The turmoil of the 1960s with drugs, Vietnam, protests and social ferment seems to lose something in the translation to celluloid in the 1990s.
At least if the critically acclaimed movies of Oliver Stone are any indication.Stone's first major hit, "Platoon," was about the '60s all right and one of the best war films ever made, a success critically and at the box office.
But his other movies of the genre have been financially disappointing: "Born on the Fourth of July," the post-Vietnam war story of a paraplegic veteran-activist; "Salvador," espousing the idea that the U.S. diplomatic corps kills American citizens abroad, and now "The Doors," the saga of the late rocker Jim Morrison.
With victory in the Persian Gulf War, glasnost and the cosmic failure of communism, the spirit of the '60s holds little fascination for young moviegoers today.
Drug-besotted rock star antiheroes have become something of a bore. Perhaps they always were. They were, essentially, losers in a society that loves winners.
Young Frank Whaley - who may be seen currently starring in "Career Opportunities" - was in Stone's "Born on the Fourth of July" and played the kid in "Field of Dreams" with Kevin Costner. He plays a key role in "The Doors."
Whaley shook his head during an interview the other day, thinking about "The Doors," and said, "It's a flop."
At the time, "The Doors" had earned a nice $26.8 million in four weeks. Not bad, but it was expected to become a breakaway film.
Whaley, in his late 20s, looks like a teenager and has portrayed them in most of his 11 films. He is very much a part of his generation. He even has his own rock band, The Niagaras, for which he plays drums. For "The Doors" he learned to fake playing a guitar.
"The music was dubbed," he said, "so we had to learn every move and technique to be believable musicians on screen. We rehearsed for two months solid as a band before we began shooting 'The Doors."'
To Whaley and his peers, the '60s are ancient history. Movies dealing with the era are period pieces. The here and the now - "Teenage Mutant Ninja Turtles" or "Home Alone" escapism - is what his generation wants to see. They comprise a flabbergasting majority of filmgoers.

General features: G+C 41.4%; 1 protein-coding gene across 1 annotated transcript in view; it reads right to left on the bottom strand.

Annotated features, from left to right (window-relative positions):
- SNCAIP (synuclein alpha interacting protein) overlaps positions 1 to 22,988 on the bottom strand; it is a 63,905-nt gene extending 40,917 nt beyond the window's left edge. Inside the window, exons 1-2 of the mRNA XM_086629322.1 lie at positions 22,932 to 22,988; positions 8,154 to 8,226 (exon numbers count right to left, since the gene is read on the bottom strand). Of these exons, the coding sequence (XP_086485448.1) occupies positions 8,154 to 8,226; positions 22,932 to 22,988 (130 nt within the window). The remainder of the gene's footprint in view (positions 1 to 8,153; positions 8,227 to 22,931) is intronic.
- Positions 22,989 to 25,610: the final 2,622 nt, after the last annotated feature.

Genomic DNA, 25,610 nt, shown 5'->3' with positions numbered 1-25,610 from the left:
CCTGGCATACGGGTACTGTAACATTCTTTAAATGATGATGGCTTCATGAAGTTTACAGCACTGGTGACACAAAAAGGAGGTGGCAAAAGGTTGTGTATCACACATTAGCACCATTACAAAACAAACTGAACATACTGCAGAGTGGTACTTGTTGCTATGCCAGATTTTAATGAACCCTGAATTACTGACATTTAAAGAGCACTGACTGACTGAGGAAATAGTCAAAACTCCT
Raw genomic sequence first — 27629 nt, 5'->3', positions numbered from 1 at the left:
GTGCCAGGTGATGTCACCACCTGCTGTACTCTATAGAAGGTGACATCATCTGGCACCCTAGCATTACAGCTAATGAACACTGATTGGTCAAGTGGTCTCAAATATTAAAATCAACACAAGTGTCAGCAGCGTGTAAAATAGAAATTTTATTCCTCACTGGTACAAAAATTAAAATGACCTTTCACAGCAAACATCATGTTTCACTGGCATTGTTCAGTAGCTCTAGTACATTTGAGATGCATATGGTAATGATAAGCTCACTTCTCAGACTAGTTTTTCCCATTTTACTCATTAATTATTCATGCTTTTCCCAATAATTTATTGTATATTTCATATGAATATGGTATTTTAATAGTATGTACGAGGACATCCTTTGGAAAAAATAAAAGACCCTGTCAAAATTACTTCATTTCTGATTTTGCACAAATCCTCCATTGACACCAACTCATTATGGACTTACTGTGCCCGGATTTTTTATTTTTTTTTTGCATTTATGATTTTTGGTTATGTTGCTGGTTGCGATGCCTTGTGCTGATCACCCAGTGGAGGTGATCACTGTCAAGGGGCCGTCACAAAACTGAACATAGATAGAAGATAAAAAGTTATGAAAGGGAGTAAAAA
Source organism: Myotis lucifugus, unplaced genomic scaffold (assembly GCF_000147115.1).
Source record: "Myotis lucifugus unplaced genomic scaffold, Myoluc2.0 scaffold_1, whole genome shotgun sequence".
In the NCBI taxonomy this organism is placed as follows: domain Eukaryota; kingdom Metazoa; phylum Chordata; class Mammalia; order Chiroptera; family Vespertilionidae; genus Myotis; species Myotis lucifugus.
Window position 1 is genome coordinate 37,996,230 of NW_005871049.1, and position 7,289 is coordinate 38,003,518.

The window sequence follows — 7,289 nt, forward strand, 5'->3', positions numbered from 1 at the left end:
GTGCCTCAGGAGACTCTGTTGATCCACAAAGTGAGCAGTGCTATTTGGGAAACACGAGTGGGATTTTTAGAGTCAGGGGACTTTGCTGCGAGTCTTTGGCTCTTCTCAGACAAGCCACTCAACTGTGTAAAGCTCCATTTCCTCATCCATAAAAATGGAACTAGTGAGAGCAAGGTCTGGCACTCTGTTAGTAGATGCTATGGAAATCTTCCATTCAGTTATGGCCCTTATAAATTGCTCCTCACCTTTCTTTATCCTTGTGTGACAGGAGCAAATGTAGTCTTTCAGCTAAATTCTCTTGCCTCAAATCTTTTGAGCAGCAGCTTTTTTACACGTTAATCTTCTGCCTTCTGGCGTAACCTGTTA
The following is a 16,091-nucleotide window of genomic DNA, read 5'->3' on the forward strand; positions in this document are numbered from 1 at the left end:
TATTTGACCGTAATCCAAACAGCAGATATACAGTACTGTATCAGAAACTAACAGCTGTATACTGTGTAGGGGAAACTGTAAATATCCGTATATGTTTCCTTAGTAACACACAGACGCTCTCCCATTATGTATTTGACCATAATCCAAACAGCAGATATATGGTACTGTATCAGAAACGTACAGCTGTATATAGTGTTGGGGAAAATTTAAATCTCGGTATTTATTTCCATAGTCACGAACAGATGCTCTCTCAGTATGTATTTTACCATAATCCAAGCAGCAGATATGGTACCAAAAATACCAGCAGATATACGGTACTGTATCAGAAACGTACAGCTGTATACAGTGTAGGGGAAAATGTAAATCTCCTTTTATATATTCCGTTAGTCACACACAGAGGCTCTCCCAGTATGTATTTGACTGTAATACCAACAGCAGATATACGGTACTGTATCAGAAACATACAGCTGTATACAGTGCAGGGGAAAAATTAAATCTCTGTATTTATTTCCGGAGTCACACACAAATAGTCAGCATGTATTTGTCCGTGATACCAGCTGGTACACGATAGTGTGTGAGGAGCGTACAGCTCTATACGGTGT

"I rather liked `The Doors,"' Whaley said on a trip to Hollywood from his New York home. "I can see why it didn't do what `Ninja Turtles' is doing at the box office because it's not that kind of movie.
"People who wanted to see our picture did so the first two weekends. It didn't appeal to the baby-boomer crowd. Kids didn't want to see it. Older people who remember the period liked it.
"I suppose a lot of people who were mixed up with drugs in the '60s just didn't want to relive it. 'The Doors' is almost a documentary of the times.
"It's really not a commercial film. It's very long. It's not a happy film and people don't want to see downers. They want to go with happy.
"The movie was released as we were winning the war in Iraq and everybody was riding a wave of patriotism. They want to see `Home Alone' and the `Turtles' and Julia Roberts."
Whaley, clean-cut and candid, grinned and said he hoped everyone is in a mood to see "Career Opportunities," a comedy in which he plays a small-town con artist locked in a discount department store with a cute young runaway, played by Jennifer Connelly.
"It was written and produced by John Hughes - `The Breakfast Club,' `Ferris Bueller's Day Off' - and his films always do well," Whaley said.
"It's a movie kids 21 years old and younger will really enjoy. So will older people. It's fun and there aren't any heavy messages. This is a very commercial, mainstream picture."
Whaley doesn't mind being cast in younger roles, saying, "I've got my whole life ahead of me to play adults. I'm lucky to be doing guys from their teens to 25. I'm also lucky to work with men like Hughes and Stone."
Despite his supporting performances in well-known movies, Whaley needs a major commercial hit to make him a star. He thinks "Career Opportunities" fits the bill.
"I made the picture two years ago," he said, "before 'The Doors.' But a lot of changes were scheduled."
If "Career Opportunities" doesn't do it, perhaps Whaley's recently completed adventure comedy, "Back in the U.S.S.R," filmed entirely in Russia, will turn the trick. In his search for a megahit, Whaley would just as soon forego another '60s saga.